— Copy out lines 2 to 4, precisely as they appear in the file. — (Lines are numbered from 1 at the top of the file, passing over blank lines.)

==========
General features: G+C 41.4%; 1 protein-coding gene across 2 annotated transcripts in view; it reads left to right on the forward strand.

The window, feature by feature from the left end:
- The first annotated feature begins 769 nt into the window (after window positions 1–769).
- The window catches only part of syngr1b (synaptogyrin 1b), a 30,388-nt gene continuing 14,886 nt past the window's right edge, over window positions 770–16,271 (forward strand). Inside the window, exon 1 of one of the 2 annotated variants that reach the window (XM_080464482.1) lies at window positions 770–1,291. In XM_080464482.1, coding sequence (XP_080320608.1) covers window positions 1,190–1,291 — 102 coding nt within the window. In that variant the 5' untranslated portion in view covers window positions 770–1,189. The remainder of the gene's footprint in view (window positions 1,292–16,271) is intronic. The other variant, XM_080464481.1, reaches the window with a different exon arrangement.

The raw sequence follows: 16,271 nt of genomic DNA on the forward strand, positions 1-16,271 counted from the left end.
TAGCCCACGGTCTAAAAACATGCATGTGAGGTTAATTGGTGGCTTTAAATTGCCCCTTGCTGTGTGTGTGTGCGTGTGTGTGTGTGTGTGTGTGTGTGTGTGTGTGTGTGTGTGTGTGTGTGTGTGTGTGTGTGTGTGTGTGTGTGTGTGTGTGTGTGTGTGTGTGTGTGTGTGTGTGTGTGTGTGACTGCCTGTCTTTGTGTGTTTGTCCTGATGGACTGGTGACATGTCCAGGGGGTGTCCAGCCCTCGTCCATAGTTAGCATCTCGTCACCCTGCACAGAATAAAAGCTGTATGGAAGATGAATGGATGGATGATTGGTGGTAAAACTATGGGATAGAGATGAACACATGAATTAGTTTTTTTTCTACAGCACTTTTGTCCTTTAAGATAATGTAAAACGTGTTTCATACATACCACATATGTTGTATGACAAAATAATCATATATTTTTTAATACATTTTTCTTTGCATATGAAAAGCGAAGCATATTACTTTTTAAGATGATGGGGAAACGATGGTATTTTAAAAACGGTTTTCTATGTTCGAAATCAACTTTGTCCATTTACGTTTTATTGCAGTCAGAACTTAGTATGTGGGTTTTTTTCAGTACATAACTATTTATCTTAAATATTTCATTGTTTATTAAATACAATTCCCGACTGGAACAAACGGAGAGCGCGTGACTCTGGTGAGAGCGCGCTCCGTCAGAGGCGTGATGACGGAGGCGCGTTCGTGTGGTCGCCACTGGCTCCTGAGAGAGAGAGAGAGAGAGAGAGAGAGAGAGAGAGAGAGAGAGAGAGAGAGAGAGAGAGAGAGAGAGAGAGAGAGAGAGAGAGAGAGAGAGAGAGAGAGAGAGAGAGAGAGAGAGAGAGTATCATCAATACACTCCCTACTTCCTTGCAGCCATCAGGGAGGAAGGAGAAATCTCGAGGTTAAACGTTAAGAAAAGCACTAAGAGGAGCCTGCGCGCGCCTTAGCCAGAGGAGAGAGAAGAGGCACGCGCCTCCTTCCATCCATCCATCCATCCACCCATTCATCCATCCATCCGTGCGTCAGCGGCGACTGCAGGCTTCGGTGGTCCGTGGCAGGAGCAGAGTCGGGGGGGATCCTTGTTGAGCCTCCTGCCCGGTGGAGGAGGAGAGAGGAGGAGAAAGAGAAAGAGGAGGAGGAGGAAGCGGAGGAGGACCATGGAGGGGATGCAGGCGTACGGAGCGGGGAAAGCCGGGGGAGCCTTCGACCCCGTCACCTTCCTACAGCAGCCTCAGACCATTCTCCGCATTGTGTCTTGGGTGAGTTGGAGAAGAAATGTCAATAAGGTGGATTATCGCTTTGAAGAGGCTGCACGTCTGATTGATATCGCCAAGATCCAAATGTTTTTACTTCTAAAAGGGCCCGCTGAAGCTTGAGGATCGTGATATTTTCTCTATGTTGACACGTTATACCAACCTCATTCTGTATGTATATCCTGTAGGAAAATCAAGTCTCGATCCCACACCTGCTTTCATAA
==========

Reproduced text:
The window, feature by feature from the left end:
- The first annotated feature begins 769 nt into the window (after window positions 1–769).
- The window catches only part of syngr1b (synaptogyrin 1b), a 30,388-nt gene continuing 14,886 nt past the window's right edge, over window positions 770–16,271 (forward strand). Inside the window, exon 1 of one of the 2 annotated variants that reach the window (XM_080464482.1) lies at window positions 770–1,291. In XM_080464482.1, coding sequence (XP_080320608.1) covers window positions 1,190–1,291 — 102 coding nt within the window. In that variant the 5' untranslated portion in view covers window positions 770–1,189. The remainder of the gene's footprint in view (window positions 1,292–16,271) is intronic. The other variant, XM_080464481.1, reaches the window with a different exon arrangement.